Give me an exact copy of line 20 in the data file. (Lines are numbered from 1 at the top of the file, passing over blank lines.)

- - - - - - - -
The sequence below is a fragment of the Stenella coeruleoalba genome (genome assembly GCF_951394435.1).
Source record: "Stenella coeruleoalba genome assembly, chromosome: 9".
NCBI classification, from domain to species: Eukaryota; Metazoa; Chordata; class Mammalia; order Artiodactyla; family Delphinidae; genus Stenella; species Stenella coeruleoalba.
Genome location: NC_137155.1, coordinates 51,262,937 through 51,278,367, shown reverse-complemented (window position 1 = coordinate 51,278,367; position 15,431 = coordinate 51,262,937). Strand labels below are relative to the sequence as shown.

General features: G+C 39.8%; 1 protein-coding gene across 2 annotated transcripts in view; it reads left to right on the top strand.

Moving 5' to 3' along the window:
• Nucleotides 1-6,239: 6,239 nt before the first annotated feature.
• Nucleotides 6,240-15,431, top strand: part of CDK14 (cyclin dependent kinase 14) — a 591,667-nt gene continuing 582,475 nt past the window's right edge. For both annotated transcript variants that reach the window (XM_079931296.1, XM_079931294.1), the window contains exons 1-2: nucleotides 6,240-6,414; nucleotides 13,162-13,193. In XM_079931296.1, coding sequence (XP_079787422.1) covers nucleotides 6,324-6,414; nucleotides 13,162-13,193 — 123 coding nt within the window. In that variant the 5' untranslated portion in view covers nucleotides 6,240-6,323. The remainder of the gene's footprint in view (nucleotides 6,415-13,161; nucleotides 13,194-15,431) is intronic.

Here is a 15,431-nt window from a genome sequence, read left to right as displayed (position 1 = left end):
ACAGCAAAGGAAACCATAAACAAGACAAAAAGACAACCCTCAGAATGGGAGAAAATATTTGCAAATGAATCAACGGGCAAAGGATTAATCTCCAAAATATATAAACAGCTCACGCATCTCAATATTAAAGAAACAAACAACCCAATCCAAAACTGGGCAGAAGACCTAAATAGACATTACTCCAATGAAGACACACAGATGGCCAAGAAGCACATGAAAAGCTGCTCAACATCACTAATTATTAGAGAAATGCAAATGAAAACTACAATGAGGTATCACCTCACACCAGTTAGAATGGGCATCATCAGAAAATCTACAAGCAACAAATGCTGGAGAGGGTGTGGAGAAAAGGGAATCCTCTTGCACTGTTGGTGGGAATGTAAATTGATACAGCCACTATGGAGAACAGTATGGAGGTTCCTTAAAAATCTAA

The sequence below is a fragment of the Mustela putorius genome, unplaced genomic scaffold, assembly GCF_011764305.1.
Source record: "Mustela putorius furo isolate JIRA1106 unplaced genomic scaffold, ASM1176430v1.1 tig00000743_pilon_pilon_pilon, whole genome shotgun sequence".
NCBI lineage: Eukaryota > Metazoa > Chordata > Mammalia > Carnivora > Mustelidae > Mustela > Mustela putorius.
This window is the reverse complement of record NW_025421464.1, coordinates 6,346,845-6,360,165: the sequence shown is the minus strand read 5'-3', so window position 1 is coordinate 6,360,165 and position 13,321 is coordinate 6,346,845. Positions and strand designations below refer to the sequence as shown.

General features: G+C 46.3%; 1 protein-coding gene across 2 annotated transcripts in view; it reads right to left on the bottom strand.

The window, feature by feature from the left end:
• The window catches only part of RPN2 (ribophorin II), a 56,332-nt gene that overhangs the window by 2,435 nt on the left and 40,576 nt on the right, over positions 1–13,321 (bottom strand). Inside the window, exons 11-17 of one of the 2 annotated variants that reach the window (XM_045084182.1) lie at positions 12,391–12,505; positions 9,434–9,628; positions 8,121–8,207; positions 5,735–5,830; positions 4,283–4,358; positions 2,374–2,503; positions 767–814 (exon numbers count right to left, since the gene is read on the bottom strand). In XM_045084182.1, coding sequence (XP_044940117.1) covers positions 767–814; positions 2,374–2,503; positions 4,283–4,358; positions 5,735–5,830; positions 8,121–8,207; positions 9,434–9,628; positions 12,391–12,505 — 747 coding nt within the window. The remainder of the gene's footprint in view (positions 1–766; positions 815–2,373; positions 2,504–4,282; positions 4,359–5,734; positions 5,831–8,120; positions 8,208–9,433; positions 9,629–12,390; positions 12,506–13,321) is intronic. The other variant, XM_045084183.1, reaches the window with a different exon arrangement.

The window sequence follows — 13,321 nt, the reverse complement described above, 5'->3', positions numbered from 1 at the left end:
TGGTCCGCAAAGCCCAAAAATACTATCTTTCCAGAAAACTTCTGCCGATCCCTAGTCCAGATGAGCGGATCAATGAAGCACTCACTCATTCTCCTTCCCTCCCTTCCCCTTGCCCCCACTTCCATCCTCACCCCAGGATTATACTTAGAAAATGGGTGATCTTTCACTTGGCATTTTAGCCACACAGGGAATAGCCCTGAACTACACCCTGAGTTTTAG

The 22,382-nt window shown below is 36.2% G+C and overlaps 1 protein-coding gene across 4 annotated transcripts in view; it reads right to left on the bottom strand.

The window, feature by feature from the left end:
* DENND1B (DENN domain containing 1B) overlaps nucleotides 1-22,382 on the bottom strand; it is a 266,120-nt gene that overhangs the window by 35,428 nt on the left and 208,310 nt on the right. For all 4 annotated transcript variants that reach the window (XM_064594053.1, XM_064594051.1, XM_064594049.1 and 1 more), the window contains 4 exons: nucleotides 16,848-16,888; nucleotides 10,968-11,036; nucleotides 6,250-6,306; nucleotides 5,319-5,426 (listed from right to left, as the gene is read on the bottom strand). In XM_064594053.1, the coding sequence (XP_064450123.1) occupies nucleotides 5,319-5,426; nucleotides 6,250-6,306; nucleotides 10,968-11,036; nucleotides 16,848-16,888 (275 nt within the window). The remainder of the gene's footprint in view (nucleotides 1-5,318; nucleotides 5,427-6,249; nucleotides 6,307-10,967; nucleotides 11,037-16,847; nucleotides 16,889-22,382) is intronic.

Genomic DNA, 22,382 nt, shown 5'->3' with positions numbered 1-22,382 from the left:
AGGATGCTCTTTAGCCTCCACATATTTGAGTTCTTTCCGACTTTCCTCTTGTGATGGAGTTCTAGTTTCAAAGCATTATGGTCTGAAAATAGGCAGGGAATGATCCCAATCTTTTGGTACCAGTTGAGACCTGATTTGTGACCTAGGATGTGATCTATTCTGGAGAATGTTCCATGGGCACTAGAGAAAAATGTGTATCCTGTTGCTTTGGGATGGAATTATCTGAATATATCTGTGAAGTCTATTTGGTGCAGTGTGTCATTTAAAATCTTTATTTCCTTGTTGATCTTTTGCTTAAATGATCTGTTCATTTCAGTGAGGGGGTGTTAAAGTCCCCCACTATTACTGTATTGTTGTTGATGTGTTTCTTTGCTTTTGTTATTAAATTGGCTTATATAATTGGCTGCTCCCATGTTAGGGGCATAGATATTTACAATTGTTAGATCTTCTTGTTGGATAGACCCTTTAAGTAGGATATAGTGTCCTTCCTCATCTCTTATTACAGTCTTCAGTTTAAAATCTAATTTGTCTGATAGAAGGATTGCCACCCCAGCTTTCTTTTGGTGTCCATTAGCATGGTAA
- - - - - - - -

The 22,382-nt window shown below is 36.2% G+C and overlaps 1 protein-coding gene across 4 annotated transcripts in view; it reads right to left on the bottom strand.